Identifiers and Types
Function Evaluation
Operators
Overloaded Operators
Strings
Casts
Object Comparison and Assignment
typeof and sizeof Operators
Boxing
Property Evaluation
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Thanks, however I note that the documentation appears to be wrong for VS2008: it says that overloaded operator[]() will work, but adding a watch v[42] for a variable vector<int> v gives the CXX0058 error -- even if 42 is changed to 42U or 42L or 42LU to satisfy the requirement of exact type matching of arguments. Maybe it doesn't work w.r.t. templates? –  j_random_hacker Oct 9 '13 at 21:12
    
@j_random_hacker Maybe it is because of the template, I don't know since I never used VS2008. When the [] operator doesn't work in the watch window you can display the internal members of the vector Class and add an offset to watch the data you want to see, but this is quite slower than typing v[42]. –  Étienne Oct 9 '13 at 21:59

Why is this happening?

The tool has its limitations. For example, many times I "go to definition" and the definition is not found. I have to "find in files". It is no surprise that some expressions are not evaluated during debugging sessions, either.

How do you fix it?

  • Keep expressions simple. Do not concatenate them directly, use variables with explanatory names for intermediate results.
  • Support your code with explicit assertions. If it's "wrong", an assertion should fail.
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I cannot remember, is there a native assert operator in C++? Or must one devise their own? Moreover, do you think it would work to write wrapper functions as interfaces to commonly inspected expressions to work-around this debugger limitation? That incurs a little more programming overhead, but I cannot think of a better approach just yet. –  Jonathan Neufeld Nov 25 '09 at 21:19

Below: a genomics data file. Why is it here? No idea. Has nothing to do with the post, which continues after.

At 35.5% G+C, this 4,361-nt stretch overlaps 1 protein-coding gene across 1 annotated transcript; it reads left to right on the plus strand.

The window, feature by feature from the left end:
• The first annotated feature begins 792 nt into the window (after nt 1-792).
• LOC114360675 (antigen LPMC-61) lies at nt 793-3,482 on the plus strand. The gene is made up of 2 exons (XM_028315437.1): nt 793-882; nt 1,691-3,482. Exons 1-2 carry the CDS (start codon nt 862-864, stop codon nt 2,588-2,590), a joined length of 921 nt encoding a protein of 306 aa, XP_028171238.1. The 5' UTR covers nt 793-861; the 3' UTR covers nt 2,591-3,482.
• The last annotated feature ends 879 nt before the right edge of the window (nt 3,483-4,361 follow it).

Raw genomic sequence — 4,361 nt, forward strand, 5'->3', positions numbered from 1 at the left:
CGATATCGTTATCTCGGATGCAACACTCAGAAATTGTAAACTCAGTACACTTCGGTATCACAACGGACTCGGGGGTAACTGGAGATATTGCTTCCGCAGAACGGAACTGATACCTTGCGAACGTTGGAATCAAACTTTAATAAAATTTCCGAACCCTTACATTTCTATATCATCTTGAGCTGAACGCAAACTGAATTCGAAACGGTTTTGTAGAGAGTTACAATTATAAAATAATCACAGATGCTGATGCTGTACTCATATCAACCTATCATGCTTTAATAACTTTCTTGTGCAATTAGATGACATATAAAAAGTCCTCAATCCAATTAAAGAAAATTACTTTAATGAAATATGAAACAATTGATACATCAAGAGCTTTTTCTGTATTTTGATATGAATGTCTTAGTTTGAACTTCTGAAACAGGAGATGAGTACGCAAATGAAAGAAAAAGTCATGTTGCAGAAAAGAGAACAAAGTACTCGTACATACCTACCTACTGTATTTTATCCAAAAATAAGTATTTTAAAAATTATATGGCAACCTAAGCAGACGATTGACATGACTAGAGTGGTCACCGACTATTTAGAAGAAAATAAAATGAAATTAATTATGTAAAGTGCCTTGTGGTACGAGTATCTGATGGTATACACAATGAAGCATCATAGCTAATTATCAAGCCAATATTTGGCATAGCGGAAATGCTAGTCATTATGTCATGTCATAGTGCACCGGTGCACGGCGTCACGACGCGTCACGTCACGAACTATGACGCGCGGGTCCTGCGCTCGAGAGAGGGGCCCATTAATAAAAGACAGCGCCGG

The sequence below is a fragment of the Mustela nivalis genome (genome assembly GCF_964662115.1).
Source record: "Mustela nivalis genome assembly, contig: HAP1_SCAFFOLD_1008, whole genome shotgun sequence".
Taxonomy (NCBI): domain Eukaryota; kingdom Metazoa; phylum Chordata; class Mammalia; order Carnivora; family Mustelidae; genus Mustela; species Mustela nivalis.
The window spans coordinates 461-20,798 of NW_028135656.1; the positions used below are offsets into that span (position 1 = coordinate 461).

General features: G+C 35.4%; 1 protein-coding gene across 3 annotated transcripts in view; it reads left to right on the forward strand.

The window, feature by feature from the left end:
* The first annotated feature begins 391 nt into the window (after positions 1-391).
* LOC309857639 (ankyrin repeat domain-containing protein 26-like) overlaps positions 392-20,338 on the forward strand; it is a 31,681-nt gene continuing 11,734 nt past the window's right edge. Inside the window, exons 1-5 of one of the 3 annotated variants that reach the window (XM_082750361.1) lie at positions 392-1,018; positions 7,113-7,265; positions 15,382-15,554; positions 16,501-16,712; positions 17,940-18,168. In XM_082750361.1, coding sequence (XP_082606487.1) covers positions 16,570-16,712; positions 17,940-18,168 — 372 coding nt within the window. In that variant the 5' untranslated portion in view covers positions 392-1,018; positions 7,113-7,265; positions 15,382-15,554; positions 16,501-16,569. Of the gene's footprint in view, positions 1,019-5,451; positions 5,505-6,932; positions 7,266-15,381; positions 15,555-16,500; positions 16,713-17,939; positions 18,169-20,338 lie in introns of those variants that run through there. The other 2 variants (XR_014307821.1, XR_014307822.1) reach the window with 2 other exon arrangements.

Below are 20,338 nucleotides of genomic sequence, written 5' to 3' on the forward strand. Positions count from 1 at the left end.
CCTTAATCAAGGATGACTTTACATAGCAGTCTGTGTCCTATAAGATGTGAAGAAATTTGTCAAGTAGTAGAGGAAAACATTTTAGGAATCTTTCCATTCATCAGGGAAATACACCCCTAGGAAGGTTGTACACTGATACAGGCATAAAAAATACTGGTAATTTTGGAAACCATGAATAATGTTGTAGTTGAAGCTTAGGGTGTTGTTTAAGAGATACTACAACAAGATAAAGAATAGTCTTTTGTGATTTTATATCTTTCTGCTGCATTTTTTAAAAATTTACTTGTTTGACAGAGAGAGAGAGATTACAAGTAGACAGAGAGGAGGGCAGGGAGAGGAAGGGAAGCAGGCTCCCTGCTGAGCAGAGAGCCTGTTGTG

@Jonny assert is a macro. It is typically defined by the compiler vendor. And yes, writing extra functions would help clarify what's going on. –  Daniel Daranas Nov 26 '09 at 1:08

PDB file management is far from perfect, certainly in larger projects. In particular, VS has the rather stupid behavior of merging all symbols in VSxx.PDB, even across different projects. The /Fd switch can easily fix this; pass $(TargetDir)$(TargetName).pdb or something similar.

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I found one solution which solves (to some extent) the issue of overloaded operators. It seems to not depend on the internals of the class. You have to use the expanded form of the operator call. Here's an example for vector<int> v:

v.operator[](0)

I tested it in Visual C++ 2012.

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It can be due to nested classes
Example :

    class A
    {
        class B
        {
            int i;
        };
    };

cast like (B*)(0x12345678) will fail, but (A::B*)(0x12345678) will succeeded